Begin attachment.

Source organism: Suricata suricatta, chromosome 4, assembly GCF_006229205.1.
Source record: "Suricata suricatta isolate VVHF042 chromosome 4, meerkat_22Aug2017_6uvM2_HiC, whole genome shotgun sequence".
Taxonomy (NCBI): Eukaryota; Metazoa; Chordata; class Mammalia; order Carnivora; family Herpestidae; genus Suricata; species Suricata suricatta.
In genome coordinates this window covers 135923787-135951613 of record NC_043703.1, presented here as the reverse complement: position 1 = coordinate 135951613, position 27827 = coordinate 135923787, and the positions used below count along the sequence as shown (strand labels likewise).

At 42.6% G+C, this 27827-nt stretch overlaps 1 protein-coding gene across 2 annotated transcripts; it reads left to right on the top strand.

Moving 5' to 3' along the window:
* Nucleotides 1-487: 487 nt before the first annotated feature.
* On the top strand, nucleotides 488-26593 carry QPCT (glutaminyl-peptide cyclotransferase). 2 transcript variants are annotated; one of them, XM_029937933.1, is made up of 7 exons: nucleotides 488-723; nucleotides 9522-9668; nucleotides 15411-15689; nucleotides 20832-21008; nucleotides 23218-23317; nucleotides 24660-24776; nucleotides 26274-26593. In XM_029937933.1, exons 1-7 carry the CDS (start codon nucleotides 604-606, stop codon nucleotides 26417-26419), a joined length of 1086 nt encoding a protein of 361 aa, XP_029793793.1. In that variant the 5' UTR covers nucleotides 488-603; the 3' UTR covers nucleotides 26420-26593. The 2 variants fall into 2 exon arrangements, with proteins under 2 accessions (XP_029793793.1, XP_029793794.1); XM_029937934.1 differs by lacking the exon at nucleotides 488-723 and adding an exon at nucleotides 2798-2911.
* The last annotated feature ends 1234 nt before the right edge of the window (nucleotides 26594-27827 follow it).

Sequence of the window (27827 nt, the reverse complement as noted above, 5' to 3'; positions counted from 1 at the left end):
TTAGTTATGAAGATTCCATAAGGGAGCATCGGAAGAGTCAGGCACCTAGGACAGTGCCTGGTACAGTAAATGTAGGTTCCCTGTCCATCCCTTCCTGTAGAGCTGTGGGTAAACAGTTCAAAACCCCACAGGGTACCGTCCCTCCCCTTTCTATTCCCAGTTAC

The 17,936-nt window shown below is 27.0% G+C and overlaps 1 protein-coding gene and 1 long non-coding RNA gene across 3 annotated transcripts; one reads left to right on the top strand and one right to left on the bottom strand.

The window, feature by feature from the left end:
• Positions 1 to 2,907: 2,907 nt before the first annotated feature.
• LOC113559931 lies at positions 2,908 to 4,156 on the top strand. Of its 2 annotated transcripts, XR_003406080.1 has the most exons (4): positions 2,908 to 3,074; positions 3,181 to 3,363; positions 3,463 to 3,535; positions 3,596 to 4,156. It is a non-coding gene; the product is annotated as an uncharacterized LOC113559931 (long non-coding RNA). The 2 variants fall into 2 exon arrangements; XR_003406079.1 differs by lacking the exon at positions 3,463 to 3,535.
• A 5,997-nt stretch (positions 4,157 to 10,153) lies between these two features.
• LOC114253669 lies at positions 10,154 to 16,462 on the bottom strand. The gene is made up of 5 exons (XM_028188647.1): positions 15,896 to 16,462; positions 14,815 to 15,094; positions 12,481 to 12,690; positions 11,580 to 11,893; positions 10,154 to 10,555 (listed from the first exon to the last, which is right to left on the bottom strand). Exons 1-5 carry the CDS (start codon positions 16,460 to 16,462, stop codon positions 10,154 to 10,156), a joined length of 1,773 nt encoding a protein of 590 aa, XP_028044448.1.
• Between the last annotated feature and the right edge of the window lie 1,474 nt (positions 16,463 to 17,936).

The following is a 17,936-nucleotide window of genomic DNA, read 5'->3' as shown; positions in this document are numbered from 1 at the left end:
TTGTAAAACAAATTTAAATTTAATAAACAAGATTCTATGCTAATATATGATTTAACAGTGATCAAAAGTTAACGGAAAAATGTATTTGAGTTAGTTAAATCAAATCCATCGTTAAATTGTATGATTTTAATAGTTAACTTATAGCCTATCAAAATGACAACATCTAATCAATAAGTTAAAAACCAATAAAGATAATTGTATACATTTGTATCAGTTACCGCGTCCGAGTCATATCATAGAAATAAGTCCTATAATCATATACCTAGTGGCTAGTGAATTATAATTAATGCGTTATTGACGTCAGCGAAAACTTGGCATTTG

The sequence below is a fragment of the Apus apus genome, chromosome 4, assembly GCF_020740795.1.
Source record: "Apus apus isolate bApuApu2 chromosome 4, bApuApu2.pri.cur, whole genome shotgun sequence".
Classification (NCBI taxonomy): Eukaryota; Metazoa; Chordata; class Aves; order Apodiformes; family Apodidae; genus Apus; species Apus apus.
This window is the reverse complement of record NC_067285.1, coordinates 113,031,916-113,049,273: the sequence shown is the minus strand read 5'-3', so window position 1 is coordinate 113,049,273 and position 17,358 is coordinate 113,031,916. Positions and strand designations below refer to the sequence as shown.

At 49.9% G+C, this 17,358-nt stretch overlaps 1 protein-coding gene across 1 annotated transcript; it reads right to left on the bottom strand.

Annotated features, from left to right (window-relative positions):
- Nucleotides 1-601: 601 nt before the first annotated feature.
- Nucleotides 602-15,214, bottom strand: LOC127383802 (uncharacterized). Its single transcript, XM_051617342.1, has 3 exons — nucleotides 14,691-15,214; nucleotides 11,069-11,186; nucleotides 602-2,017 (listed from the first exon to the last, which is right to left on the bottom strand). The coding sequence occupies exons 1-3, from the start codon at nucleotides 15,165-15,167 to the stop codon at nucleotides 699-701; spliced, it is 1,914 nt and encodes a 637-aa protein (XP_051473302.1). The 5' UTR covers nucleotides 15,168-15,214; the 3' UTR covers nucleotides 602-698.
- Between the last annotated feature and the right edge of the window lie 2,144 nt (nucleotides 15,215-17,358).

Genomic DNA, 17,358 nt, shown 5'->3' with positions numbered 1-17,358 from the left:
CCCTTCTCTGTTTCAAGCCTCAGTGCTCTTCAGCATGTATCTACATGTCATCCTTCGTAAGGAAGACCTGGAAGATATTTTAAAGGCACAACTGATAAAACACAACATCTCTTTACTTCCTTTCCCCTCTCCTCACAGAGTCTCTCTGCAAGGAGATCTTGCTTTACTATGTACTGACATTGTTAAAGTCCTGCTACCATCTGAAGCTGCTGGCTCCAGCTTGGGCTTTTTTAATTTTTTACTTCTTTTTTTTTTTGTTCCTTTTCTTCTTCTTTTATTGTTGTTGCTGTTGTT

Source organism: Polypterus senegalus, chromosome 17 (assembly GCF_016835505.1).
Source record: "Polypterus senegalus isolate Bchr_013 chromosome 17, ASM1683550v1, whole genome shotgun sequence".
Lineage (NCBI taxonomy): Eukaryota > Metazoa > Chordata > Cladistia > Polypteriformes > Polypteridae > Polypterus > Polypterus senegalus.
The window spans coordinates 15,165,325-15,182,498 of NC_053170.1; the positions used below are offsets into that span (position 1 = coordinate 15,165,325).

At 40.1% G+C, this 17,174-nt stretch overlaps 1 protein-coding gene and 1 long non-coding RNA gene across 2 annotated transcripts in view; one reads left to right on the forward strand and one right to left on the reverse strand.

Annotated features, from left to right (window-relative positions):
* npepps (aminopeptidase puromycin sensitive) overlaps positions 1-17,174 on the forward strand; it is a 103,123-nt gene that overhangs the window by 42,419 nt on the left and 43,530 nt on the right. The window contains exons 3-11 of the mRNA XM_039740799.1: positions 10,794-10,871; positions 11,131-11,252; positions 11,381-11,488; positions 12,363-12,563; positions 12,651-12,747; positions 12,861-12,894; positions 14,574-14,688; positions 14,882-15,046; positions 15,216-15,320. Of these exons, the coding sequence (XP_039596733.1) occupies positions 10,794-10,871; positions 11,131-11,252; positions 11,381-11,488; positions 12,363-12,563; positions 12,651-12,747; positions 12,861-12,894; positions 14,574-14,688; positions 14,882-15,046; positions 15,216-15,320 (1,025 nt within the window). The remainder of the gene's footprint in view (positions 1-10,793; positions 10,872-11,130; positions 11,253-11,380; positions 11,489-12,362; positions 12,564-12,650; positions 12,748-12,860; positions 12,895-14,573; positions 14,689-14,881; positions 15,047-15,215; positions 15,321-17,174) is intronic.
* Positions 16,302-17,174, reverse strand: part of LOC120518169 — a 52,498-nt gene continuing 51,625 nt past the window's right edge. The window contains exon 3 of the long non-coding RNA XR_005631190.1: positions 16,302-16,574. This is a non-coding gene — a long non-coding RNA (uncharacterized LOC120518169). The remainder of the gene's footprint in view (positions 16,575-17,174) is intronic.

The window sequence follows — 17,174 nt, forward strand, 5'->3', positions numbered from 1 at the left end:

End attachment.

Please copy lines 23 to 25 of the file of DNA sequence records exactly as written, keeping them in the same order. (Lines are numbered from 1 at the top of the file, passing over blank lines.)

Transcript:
Classification (NCBI taxonomy): Eukaryota; Metazoa; Chordata; class Aves; order Apodiformes; family Apodidae; genus Apus; species Apus apus.
This window is the reverse complement of record NC_067285.1, coordinates 113,031,916-113,049,273: the sequence shown is the minus strand read 5'-3', so window position 1 is coordinate 113,049,273 and position 17,358 is coordinate 113,031,916. Positions and strand designations below refer to the sequence as shown.

At 49.9% G+C, this 17,358-nt stretch overlaps 1 protein-coding gene across 1 annotated transcript; it reads right to left on the bottom strand.